Hurricane Sandy has turned years of collectibles and memories into growing mounds of debris on the curbs in front of homes throughout South Jersey.
Photographs and home videos, accumulated over 20 years, were in the pile in front of Miguel Guzman’s Ventnor home that also included a lavender and pink Barbie car. It all was damaged by the water that flooded into his one-story home.
“We were just destroyed,” Guzman, 42, said Friday about returning home after the storm.
He said he evacuated the day before the Oct. 29 storm, thinking he would be back home the next day, just like during Hurricane Irene. But a week later, when he walked back into what has been his home for 11 years, he found that very little could be salvaged.
His story was typical of many residents in areas hit hard by Sandy. Damaged leather sofas, piles of vegetation, wood, carpet, glass, mattresses, clothing and children’s toys were all blending together in their heaps of trash.
The Atlantic County Utilities Authority alone reported an 81 percent increase in total waste compared with the same nine-day period in 2011. About 14,700 tons of trash, bulky items and yard waste were collected this year, compared with 8,000 last year, according to data from the ACUA.
In Egg Harbor Township, public works crews faced a daunting task in West Atlantic City. In addition to the sand that had washed onto streets, residents were already dragging the remains of their destroyed first floors to the curb.
Rather than making many 40-minute trips to the ACUA, the crews collecting the trash began building a mountain of debris on a vacant lot along the Black Horse Pike.
“It may be unsightly, but we wanted to get as much picked up and out of the way of people who were impacted,” said township Administrator Peter Miller, adding that the township first got permission from the lot’s owner to use the property.
On Thursday, after most streets had been cleared, crews began the process of transporting the debris to the ACUA, where it will then be put in the landfill. Crews likely would be working six days a week through the rest of the month on storm cleanup in West Atlantic City and the rest of the township, Miller said.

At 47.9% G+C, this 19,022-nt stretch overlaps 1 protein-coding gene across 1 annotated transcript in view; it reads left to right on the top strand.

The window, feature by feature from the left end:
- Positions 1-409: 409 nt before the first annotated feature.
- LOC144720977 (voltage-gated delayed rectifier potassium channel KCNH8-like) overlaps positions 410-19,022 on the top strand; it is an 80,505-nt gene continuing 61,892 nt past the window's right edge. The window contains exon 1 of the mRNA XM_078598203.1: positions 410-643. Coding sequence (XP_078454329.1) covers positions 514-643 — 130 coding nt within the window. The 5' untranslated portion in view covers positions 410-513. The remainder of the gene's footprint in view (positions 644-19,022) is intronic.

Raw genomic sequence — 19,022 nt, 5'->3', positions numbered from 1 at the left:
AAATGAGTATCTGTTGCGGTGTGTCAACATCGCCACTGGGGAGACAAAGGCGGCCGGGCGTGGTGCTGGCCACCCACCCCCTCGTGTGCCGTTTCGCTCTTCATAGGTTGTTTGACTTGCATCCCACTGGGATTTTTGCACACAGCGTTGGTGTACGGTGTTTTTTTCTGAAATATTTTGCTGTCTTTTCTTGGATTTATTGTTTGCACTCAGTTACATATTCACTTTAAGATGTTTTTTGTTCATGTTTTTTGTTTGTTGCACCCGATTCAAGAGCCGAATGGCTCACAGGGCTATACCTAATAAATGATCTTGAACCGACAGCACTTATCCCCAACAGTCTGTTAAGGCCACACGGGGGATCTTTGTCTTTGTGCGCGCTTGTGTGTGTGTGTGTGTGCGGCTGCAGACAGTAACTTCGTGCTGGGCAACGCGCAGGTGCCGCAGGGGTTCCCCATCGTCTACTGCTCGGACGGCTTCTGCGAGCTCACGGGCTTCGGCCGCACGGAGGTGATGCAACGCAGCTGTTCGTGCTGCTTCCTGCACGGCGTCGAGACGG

Atlantic County spokeswoman Linda Gilmore said the county was working with towns to get the debris moved as quickly as possible. The materials continue to mount as people return home to find their belongings damaged from the flooding, she said. Some towns have helped by providing sites for people to dump their items.
“When you look around, you see how much is out there,” she said.
The ACUA is keeping its solid waste facility at 6700 Delilah Road in Egg Harbor Township open for disposal and accepting waste from 7 a.m. to 4 p.m. today and Sunday.
On Friday in Atlantic City, many neighborhoods near the bay looked like construction zones, with loads of lumber and carpet by the curb. A row of homes in Bungalow Park shared a continuous line of debris barricading the sidewalk and piled as high as the top step of porches.
In Ocean City, the Montanas lost their car when their insurance company called it a lost cause. The flood of saltwater in their garage during the storm reached 19 inches, enough to damage the car, Peg Montana said.
“It smelled like fish, and you just wanted to get it out as fast as possible,” she said.
Upon returning to the island after the storm, her husband, Ed, tried every day to start the car in the morning, she said.
In Ventnor, Guzman said that all his neighbors were affected by the storm.
“I know the lady next door has been here for 50 years, and it’s never been this bad,” he said.
“I just grabbed my two daughters and a few things and left. I didn’t think about the important papers, the safe got wet, even though I thought it was going to be OK,” Guzman said. “A lot of precious moments, like my tapes and videos from the past 20 years” were lost. “I kept them in the bottom of the cabinet, and didn’t even think about it,” he said.
Guzman also is concerned about the educational future of his 8-year-old daughter. Although she is due back at the Ventnor Educational Community Complex on Nov. 12 for classes, the travel time to school may be much longer than usual if he can’t find a nearby apartment during the reconstruction of his home, he said.
“We may have to move far away, and then I may have to put her in a new school,” Guzman said.
In Brigantine, the city will pick up storm-related debris left out on the curb no later than Monday afternoon, officials said. After that, residents will have to wait for normal trash pickup.
Cumberland County Public Works Director Don Olbrich said crews were continuing to monitor roadways and bridges to make sure the debris — including trash and vegetation — does not block streets and sewers.
At the Bay Point Bridge in Lawrence Township, the county removed about 20 truckloads of debris. Olbrich said a lot of the material from damaged homes has been carried away by the waters and caused problems.
“The positive in this is that even though it’s the most awful way, it’s a way to make you clean out. It’s an awful way to make you get rid of what you are attached to, because when it’s soggy and wet and smelly, you’ll want to get rid of it,” Montana said.
“Now I just have to start the process of cleaning and reconstructing the house again,” Guzman said. “We have a big job to do, but we are going to do it. My spirits are high.”
Staff writer Wallace McKelvey contributed to this report.
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